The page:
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The risks and rewards of Josh Hamilton

Posted by Peter Abraham, Globe Staff  November 13, 2012 01:53 PM

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Josh Hamilton hitting at Fenway last summer. (Jim Davis / Globe Staff)

There is a team out there that will commit to paying Josh Hamilton a lot of money to play baseball for them.

There will be a press conference, a lot of smiles and photographs and handshakes all around. It's inevitable.

Later on that day, the general manager of that team will probably have trouble sleeping as he wonders whether he just made the best move of his career or the worst.

Here's the question: Should that team be the Red Sox?

The Red Sox can quite easily make Hamilton a three-year, $75 million offer and that could well be enough to get him. Cut short on the years and offer him a higher average annual value, it makes sense.

Hamilton just finished a two-year, $24 million deal. For him, $75 million would be a major step up.

There's plenty to like. Hamilton has hit .313/.370/.583 over the last three seasons with 100 home runs, 102 doubles and 322 RBIs. He hits righthanders better than lefthanders but certainly does not struggle against lefties.

Hamilton is not as good in the outfield as you might think (his UZR was -12.6 last season, actually) but he has the athletic ability to figure out left field at Fenway Park. A strong arm would give runners pause as they turn first base on ball hit off the wall.

Hamilton also would bring eyeballs to NESN, a part of the equation that only a fool would ignore. He is exciting to watch at the plate because you wonder if this will be the at-bat when he hits a ball 450 feet.

(As an aside, the show Hamilton put on at the Home Run Derby at old Yankee Stadium in 2008 is still something that causes me to sake my head in wonderment. The man nearly hit one out of the place, which should be impossible.)

Let's be honest, the Red Sox have been a boring team of late and Hamilton is an exciting player to watch. The Sox could use some excitement after subjecting the populace to assorted Triple A guys in the outfield last season.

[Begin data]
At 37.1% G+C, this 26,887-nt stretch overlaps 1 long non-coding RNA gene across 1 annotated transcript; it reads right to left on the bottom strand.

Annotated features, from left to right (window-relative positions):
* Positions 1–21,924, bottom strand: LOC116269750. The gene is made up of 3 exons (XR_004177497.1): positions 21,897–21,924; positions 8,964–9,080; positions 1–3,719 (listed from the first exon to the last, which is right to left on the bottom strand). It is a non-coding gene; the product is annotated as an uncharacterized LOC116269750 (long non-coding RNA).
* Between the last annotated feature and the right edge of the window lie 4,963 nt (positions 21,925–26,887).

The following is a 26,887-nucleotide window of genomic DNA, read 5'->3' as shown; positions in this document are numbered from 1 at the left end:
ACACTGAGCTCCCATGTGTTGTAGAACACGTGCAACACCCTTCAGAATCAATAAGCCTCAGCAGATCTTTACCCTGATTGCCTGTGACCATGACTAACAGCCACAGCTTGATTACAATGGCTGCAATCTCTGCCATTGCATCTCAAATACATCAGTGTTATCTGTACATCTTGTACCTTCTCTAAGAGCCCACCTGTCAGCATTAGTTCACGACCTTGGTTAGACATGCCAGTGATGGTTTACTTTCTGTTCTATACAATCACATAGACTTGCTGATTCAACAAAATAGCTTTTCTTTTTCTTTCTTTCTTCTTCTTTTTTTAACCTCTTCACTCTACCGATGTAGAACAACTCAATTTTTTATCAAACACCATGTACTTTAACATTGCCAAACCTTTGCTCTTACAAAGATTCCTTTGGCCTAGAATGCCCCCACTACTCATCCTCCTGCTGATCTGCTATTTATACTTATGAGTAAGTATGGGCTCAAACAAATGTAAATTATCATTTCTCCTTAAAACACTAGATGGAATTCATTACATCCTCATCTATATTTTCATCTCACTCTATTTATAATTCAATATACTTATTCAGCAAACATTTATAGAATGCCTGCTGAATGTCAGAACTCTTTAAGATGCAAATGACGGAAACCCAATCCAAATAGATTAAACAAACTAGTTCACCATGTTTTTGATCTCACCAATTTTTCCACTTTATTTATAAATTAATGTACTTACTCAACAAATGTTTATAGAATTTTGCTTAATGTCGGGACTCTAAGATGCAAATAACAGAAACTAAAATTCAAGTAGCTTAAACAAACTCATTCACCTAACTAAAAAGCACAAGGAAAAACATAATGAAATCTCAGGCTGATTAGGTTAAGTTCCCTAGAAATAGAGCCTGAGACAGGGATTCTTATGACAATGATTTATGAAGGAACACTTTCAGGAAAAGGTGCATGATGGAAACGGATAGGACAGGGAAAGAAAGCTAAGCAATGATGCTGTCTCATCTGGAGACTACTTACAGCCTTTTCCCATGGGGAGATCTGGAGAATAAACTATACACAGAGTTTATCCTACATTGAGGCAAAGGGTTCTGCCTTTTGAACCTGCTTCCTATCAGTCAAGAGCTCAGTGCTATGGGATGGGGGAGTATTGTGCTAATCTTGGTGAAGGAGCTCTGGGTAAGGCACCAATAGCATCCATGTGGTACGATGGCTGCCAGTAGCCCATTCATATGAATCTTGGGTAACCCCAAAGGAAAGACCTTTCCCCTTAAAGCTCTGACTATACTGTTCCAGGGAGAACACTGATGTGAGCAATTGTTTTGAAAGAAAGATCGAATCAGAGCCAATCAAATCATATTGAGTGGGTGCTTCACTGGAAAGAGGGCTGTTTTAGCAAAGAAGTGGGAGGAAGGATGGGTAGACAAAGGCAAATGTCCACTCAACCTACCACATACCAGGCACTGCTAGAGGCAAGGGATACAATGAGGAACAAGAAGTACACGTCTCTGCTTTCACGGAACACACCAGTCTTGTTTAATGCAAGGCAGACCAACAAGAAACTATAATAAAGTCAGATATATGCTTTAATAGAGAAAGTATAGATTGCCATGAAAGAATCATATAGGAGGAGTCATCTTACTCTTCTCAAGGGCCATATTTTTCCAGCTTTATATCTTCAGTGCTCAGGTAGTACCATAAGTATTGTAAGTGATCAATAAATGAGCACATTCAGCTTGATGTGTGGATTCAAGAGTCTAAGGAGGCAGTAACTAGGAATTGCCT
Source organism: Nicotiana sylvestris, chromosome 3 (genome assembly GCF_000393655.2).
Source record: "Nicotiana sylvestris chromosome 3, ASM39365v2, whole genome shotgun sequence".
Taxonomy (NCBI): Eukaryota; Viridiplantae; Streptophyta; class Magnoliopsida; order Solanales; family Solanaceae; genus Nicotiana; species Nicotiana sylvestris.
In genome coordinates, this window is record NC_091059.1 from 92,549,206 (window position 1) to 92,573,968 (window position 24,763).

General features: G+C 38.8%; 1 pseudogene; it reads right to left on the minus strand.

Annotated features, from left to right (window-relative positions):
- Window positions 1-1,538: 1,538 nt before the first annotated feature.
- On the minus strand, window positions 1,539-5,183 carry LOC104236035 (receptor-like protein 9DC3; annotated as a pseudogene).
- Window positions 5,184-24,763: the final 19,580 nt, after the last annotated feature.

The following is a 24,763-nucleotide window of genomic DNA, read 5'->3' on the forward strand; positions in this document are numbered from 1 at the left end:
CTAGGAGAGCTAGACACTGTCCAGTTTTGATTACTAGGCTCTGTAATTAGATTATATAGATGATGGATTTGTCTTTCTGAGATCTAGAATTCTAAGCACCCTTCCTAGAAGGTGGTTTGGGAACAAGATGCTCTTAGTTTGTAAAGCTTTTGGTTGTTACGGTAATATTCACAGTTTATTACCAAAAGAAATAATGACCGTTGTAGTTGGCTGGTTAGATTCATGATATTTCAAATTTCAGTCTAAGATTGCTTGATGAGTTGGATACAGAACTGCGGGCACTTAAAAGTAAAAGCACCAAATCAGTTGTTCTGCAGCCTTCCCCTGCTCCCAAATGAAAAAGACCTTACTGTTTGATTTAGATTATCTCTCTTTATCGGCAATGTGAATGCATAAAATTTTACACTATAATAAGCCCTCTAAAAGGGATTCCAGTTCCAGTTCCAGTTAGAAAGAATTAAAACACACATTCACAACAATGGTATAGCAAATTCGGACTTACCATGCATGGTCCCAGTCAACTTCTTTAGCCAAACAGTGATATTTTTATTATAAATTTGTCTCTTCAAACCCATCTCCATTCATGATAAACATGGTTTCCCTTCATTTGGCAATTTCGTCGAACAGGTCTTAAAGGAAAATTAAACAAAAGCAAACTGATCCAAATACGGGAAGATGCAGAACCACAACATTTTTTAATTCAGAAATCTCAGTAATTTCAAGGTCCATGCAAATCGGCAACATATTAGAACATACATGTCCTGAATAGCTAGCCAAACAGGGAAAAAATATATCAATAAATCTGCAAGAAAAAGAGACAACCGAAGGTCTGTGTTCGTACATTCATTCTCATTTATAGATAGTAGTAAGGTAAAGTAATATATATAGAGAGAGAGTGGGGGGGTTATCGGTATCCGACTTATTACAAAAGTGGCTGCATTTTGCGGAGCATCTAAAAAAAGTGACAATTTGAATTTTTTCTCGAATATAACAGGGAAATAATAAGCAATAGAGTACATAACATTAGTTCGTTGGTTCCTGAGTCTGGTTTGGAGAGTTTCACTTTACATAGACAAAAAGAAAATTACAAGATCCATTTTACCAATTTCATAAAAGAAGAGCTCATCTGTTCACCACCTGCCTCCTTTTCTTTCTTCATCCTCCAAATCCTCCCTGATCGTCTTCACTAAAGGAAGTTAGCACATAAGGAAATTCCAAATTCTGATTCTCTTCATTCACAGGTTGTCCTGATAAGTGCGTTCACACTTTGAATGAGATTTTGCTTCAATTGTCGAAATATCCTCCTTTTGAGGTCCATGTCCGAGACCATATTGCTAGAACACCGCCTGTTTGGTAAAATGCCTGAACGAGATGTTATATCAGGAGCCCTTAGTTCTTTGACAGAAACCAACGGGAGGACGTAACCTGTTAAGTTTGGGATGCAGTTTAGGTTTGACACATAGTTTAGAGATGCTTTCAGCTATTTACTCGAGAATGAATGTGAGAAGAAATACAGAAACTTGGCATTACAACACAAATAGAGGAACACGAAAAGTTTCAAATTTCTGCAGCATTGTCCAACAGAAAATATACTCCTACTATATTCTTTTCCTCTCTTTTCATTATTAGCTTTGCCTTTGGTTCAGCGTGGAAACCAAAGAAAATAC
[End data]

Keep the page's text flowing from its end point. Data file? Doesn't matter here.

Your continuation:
But the Red Sox should not take this leap of faith. Here's why:

Hamilton will be 32 in May. That's not old, but that's getting to the far edge of his prime years.

The Rangers have all but pushed him out the door. It's always a red flag when a player's team doesn't really seem committed to keeping him, especially a team with the resources to do that.

Hamilton fell off a cliff (.259/.323/.510) in the second half last season.

Hamilton has missed 157 games over the last four seasons. He played 148 last season, but there are concerns about his physical health moving forward. He also was the DH in 10 games last season. That's not a lot but it's probably nine more more than the Red Sox would want him to DH.

And there's the question of his past. This is a guy who was seriously addicted to drugs and, remarkably, reclaimed his career after many had written him off. Hamilton is an amazing story.

But who can say with any certainly to what degree his drug use will affect him in the years to come? Hamilton didn't occasionally use drugs and got caught, he was a crack addict who nearly ruined his life.

You can't sign Hamilton without factoring that into the decision. Hamilton has admitted to some relapses in the past and the Rangers tried to have a system in place where he had people monitoring his actions and even handling his money.

With a large contract will come pressure to perform and that would be magnified in a place like Boston. Some people like baseball in Texas. But it ranks behind pro football, college football, high school football and spring football in terms of interest.

Calm, cool and collected Adrian Gonzalez admitted the pressure got to him in Boston and he tried unsuccessfully to hit home runs. Carl Crawford said it ate at him. Boston is a great place to play when things are going well. It's the worst place to play when you're in a slump.

Forget for a second what the Red Sox need. Let's say Hamilton was your brother, would you advise him to go play in Boston? That may answer the question.

The Red Sox have run afoul of free agency in recent years and paid a significant price for the mistakes they made. There will come a time, maybe this winter, when they commit a huge contract to another free agent.

If it's Josh Hamilton, it will be quite a story. But that seems like a risk you let another team take.

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